Kykuit, the Rockefeller family estate in New York, is a National Historic Landmark. Since 1994, it has been open to the public under the auspices of the National Trust for Historic Preservation. Thousands of visitors tour its impressive buildings and spectacular grounds every year. It also has a little-known connection to Wellington, Ohio.
Collier Van Buren Hemenway was born in New London in 1837. He moved to Wellington when he was forty years old, and lived in the village for nearly two decades. Hemenway was a brick maker by trade, and a highly successful one at that. He invented a piece of equipment that he called the Quaker Brick Machine, which sold across the United States. At least one found its way to Canada, and is featured in the image below.
I was familiar with Hemenway’s name because in early 1881, he sold his brick yard to Noah Huckins. I assumed that selling the brick yard must indicate Hemenway was ending his business. What I did not understand was that brick yard sites were selected for their natural resources, which were then consumed over time by the operation. “Mr. C. V. Hemenway having exhausted the clay on his brick yard has purchased of Dr. Johns six acres of land, north of Liberty St. fronting on a street running north from Mill St. west to east line owned by J. S. Case,” The Wellington Enterprise reported in November of that same year. The new land must have been very rich in clay, because the brick yard was still located there in 1896, when the map of Wellington shown below was published.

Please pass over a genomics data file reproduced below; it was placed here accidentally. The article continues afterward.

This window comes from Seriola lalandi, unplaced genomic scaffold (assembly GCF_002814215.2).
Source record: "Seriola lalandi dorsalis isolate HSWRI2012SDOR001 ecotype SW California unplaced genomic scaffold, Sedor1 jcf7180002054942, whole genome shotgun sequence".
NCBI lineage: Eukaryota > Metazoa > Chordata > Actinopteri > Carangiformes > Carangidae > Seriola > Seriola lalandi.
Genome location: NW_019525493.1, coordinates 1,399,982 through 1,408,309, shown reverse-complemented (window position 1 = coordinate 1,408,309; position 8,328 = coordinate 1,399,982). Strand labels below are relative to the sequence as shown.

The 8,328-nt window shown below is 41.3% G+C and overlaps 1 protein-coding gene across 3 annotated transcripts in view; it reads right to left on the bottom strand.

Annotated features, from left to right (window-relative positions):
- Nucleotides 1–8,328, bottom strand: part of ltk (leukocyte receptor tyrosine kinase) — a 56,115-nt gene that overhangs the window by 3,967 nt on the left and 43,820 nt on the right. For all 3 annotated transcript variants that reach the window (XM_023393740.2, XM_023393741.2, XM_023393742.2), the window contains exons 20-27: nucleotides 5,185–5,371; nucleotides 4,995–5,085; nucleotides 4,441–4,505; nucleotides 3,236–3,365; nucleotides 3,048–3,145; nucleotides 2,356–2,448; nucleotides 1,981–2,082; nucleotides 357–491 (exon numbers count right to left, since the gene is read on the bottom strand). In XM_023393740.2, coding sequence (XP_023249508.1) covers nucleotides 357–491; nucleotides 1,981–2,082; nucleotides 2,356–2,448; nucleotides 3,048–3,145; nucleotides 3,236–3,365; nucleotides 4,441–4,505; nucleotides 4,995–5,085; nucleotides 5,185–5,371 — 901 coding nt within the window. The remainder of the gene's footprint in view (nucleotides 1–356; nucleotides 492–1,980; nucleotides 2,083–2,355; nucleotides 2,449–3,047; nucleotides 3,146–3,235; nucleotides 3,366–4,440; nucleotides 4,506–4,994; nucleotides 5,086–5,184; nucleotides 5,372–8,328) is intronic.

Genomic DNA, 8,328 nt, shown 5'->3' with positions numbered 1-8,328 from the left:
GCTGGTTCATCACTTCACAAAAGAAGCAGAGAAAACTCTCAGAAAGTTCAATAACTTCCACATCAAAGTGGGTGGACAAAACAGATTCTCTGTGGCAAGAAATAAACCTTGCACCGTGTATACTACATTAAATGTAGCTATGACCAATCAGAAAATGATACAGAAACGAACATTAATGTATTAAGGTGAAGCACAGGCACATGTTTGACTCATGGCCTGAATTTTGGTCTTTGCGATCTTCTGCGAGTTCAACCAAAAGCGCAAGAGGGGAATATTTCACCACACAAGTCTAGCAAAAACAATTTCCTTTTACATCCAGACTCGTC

The business eventually added tile manufacturing to its brick production, and at peak demand times C. V. Hemenway & Co. reportedly employed as many as sixty workers, a large number considering Wellington’s size. In addition to owning a number of buildings on North Main Street and developing several “additions” of land to the village, Hemenway also served on the town council for four terms.
In the late 1880s and early 1890s, business seemed to be booming. Frequent notices were printed in the Enterprise of this flavor: “C. V. Hemenway, manufacturer of brick and tile, has an increased force and increased facilities over previous seasons as he expects to manufacture half a million more brick than ever before in the same length of time” (4-3-1889, pg. 5). Or this: “C. V. Hemenway informs us that he has sold more brick to be consumed in this place within the past three months than he has within the past four years” (11-27-1889, pg. 5). Hemenway tiles were used at the American House and Hemenway bricks built the Horr, Warner & Co. cold storage warehouse.
In 1896, however, a far better opportunity presented itself. Collier Hemenway was offered a job by the richest man in the world. John D. Rockefeller lived nearby in Cleveland–as did a significant percentage of all the world’s millionaires at the time–but his work increasingly drew him to New York. In 1893, Rockefeller had purchased nine contiguous properties on top of Kykuit Hill, overlooking the Hudson River. Kykuit (the historic site uses the pronunciation KY-coot) was an old Dutch name meaning “look out,” due to its commanding views some four hundred feet above the river. Rockefeller wanted to erect a house on the highest point, but the area was described as “a rocky crag–wild, beautiful, and utterly unsuitable for building on” (Kykuit, Ann Rockefeller Roberts, pg. 11). He needed as estate manager.